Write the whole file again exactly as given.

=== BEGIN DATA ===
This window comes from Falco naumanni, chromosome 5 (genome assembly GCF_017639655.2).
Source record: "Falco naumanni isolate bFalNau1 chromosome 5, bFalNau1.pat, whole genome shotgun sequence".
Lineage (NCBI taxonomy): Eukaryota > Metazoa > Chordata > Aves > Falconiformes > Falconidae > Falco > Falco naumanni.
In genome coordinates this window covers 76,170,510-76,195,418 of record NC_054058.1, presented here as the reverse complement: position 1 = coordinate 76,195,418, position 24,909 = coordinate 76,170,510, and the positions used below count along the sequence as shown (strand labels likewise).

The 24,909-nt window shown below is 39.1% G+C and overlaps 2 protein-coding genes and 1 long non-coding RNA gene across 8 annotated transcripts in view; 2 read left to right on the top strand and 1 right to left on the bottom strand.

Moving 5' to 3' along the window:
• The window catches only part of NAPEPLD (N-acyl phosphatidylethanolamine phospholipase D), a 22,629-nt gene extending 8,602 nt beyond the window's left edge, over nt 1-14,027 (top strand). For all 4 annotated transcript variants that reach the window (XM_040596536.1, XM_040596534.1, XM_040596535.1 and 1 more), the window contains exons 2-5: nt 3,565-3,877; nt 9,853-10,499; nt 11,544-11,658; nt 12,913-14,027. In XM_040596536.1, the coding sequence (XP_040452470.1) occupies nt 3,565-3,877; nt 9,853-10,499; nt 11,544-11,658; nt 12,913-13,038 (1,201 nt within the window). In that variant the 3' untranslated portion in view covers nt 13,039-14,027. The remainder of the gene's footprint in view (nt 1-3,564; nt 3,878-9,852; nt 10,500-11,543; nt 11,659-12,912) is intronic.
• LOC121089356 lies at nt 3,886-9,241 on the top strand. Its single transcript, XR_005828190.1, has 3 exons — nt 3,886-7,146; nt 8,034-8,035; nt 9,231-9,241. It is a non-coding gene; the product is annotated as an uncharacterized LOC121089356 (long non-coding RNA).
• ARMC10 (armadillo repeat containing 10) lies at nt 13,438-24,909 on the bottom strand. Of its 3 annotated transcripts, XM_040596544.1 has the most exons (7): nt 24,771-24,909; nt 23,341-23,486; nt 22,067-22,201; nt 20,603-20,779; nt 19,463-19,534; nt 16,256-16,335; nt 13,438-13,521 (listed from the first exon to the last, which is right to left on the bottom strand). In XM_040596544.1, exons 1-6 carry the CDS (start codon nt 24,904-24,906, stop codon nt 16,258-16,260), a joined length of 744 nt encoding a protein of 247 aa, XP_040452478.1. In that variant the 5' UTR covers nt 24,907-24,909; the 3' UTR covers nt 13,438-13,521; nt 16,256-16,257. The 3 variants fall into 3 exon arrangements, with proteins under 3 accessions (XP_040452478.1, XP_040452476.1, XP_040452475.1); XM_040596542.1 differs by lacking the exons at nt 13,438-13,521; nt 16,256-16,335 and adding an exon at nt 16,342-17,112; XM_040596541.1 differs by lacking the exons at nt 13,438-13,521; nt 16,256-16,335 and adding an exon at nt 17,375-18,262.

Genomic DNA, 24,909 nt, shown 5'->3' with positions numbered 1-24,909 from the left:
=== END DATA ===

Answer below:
This window comes from Falco naumanni, chromosome 5 (genome assembly GCF_017639655.2).
Source record: "Falco naumanni isolate bFalNau1 chromosome 5, bFalNau1.pat, whole genome shotgun sequence".
Lineage (NCBI taxonomy): Eukaryota > Metazoa > Chordata > Aves > Falconiformes > Falconidae > Falco > Falco naumanni.
In genome coordinates this window covers 76,170,510-76,195,418 of record NC_054058.1, presented here as the reverse complement: position 1 = coordinate 76,195,418, position 24,909 = coordinate 76,170,510, and the positions used below count along the sequence as shown (strand labels likewise).

The 24,909-nt window shown below is 39.1% G+C and overlaps 2 protein-coding genes and 1 long non-coding RNA gene across 8 annotated transcripts in view; 2 read left to right on the top strand and 1 right to left on the bottom strand.

Moving 5' to 3' along the window:
• The window catches only part of NAPEPLD (N-acyl phosphatidylethanolamine phospholipase D), a 22,629-nt gene extending 8,602 nt beyond the window's left edge, over nt 1-14,027 (top strand). For all 4 annotated transcript variants that reach the window (XM_040596536.1, XM_040596534.1, XM_040596535.1 and 1 more), the window contains exons 2-5: nt 3,565-3,877; nt 9,853-10,499; nt 11,544-11,658; nt 12,913-14,027. In XM_040596536.1, the coding sequence (XP_040452470.1) occupies nt 3,565-3,877; nt 9,853-10,499; nt 11,544-11,658; nt 12,913-13,038 (1,201 nt within the window). In that variant the 3' untranslated portion in view covers nt 13,039-14,027. The remainder of the gene's footprint in view (nt 1-3,564; nt 3,878-9,852; nt 10,500-11,543; nt 11,659-12,912) is intronic.
• LOC121089356 lies at nt 3,886-9,241 on the top strand. Its single transcript, XR_005828190.1, has 3 exons — nt 3,886-7,146; nt 8,034-8,035; nt 9,231-9,241. It is a non-coding gene; the product is annotated as an uncharacterized LOC121089356 (long non-coding RNA).
• ARMC10 (armadillo repeat containing 10) lies at nt 13,438-24,909 on the bottom strand. Of its 3 annotated transcripts, XM_040596544.1 has the most exons (7): nt 24,771-24,909; nt 23,341-23,486; nt 22,067-22,201; nt 20,603-20,779; nt 19,463-19,534; nt 16,256-16,335; nt 13,438-13,521 (listed from the first exon to the last, which is right to left on the bottom strand). In XM_040596544.1, exons 1-6 carry the CDS (start codon nt 24,904-24,906, stop codon nt 16,258-16,260), a joined length of 744 nt encoding a protein of 247 aa, XP_040452478.1. In that variant the 5' UTR covers nt 24,907-24,909; the 3' UTR covers nt 13,438-13,521; nt 16,256-16,257. The 3 variants fall into 3 exon arrangements, with proteins under 3 accessions (XP_040452478.1, XP_040452476.1, XP_040452475.1); XM_040596542.1 differs by lacking the exons at nt 13,438-13,521; nt 16,256-16,335 and adding an exon at nt 16,342-17,112; XM_040596541.1 differs by lacking the exons at nt 13,438-13,521; nt 16,256-16,335 and adding an exon at nt 17,375-18,262.

Genomic DNA, 24,909 nt, shown 5'->3' with positions numbered 1-24,909 from the left: